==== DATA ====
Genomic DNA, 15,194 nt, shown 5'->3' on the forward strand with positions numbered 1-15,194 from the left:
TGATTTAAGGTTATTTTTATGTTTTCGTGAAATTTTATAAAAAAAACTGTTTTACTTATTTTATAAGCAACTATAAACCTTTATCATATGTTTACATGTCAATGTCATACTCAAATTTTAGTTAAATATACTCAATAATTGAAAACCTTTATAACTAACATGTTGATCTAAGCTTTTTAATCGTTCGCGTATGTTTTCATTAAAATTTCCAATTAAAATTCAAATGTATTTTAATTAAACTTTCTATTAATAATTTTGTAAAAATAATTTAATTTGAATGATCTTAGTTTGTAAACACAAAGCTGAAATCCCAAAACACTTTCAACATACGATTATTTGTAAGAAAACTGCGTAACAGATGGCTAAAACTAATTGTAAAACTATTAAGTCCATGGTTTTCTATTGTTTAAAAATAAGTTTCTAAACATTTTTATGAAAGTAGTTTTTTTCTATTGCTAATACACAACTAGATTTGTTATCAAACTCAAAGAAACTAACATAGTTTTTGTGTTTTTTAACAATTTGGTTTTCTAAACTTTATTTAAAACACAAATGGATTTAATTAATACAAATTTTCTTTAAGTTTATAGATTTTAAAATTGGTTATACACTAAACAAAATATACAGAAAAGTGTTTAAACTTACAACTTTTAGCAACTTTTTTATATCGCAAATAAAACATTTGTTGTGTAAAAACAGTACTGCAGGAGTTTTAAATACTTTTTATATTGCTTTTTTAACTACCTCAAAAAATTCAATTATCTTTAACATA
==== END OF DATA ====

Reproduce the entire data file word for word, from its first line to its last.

Genomic DNA, 15,194 nt, shown 5'->3' on the forward strand with positions numbered 1-15,194 from the left:
TGATTTAAGGTTATTTTTATGTTTTCGTGAAATTTTATAAAAAAAACTGTTTTACTTATTTTATAAGCAACTATAAACCTTTATCATATGTTTACATGTCAATGTCATACTCAAATTTTAGTTAAATATACTCAATAATTGAAAACCTTTATAACTAACATGTTGATCTAAGCTTTTTAATCGTTCGCGTATGTTTTCATTAAAATTTCCAATTAAAATTCAAATGTATTTTAATTAAACTTTCTATTAATAATTTTGTAAAAATAATTTAATTTGAATGATCTTAGTTTGTAAACACAAAGCTGAAATCCCAAAACACTTTCAACATACGATTATTTGTAAGAAAACTGCGTAACAGATGGCTAAAACTAATTGTAAAACTATTAAGTCCATGGTTTTCTATTGTTTAAAAATAAGTTTCTAAACATTTTTATGAAAGTAGTTTTTTTCTATTGCTAATACACAACTAGATTTGTTATCAAACTCAAAGAAACTAACATAGTTTTTGTGTTTTTTAACAATTTGGTTTTCTAAACTTTATTTAAAACACAAATGGATTTAATTAATACAAATTTTCTTTAAGTTTATAGATTTTAAAATTGGTTATACACTAAACAAAATATACAGAAAAGTGTTTAAACTTACAACTTTTAGCAACTTTTTTATATCGCAAATAAAACATTTGTTGTGTAAAAACAGTACTGCAGGAGTTTTAAATACTTTTTATATTGCTTTTTTAACTACCTCAAAAAATTCAATTATCTTTAACATA